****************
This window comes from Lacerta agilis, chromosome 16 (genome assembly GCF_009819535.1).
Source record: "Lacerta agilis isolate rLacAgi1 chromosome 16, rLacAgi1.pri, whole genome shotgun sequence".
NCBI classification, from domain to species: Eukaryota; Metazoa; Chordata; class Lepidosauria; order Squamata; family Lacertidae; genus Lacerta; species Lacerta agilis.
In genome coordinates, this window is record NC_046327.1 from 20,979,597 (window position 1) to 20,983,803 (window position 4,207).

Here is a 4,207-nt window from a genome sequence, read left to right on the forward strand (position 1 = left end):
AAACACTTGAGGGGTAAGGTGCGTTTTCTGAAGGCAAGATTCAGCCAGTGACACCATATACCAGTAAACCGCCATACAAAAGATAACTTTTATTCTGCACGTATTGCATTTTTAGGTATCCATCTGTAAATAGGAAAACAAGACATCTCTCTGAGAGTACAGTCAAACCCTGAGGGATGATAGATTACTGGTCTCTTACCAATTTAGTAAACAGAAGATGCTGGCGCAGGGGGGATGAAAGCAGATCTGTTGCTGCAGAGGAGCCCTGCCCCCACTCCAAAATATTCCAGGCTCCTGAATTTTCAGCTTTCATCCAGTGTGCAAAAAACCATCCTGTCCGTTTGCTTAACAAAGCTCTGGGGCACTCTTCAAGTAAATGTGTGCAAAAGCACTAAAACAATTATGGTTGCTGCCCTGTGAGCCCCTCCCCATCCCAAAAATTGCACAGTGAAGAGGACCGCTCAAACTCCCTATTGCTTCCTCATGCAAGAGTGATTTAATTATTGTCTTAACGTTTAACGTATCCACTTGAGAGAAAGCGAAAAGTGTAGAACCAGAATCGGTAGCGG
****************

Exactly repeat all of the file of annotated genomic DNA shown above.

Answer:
This window comes from Lacerta agilis, chromosome 16 (genome assembly GCF_009819535.1).
Source record: "Lacerta agilis isolate rLacAgi1 chromosome 16, rLacAgi1.pri, whole genome shotgun sequence".
NCBI classification, from domain to species: Eukaryota; Metazoa; Chordata; class Lepidosauria; order Squamata; family Lacertidae; genus Lacerta; species Lacerta agilis.
In genome coordinates, this window is record NC_046327.1 from 20,979,597 (window position 1) to 20,983,803 (window position 4,207).

Here is a 4,207-nt window from a genome sequence, read left to right on the forward strand (position 1 = left end):
AAACACTTGAGGGGTAAGGTGCGTTTTCTGAAGGCAAGATTCAGCCAGTGACACCATATACCAGTAAACCGCCATACAAAAGATAACTTTTATTCTGCACGTATTGCATTTTTAGGTATCCATCTGTAAATAGGAAAACAAGACATCTCTCTGAGAGTACAGTCAAACCCTGAGGGATGATAGATTACTGGTCTCTTACCAATTTAGTAAACAGAAGATGCTGGCGCAGGGGGGATGAAAGCAGATCTGTTGCTGCAGAGGAGCCCTGCCCCCACTCCAAAATATTCCAGGCTCCTGAATTTTCAGCTTTCATCCAGTGTGCAAAAAACCATCCTGTCCGTTTGCTTAACAAAGCTCTGGGGCACTCTTCAAGTAAATGTGTGCAAAAGCACTAAAACAATTATGGTTGCTGCCCTGTGAGCCCCTCCCCATCCCAAAAATTGCACAGTGAAGAGGACCGCTCAAACTCCCTATTGCTTCCTCATGCAAGAGTGATTTAATTATTGTCTTAACGTTTAACGTATCCACTTGAGAGAAAGCGAAAAGTGTAGAACCAGAATCGGTAGCGG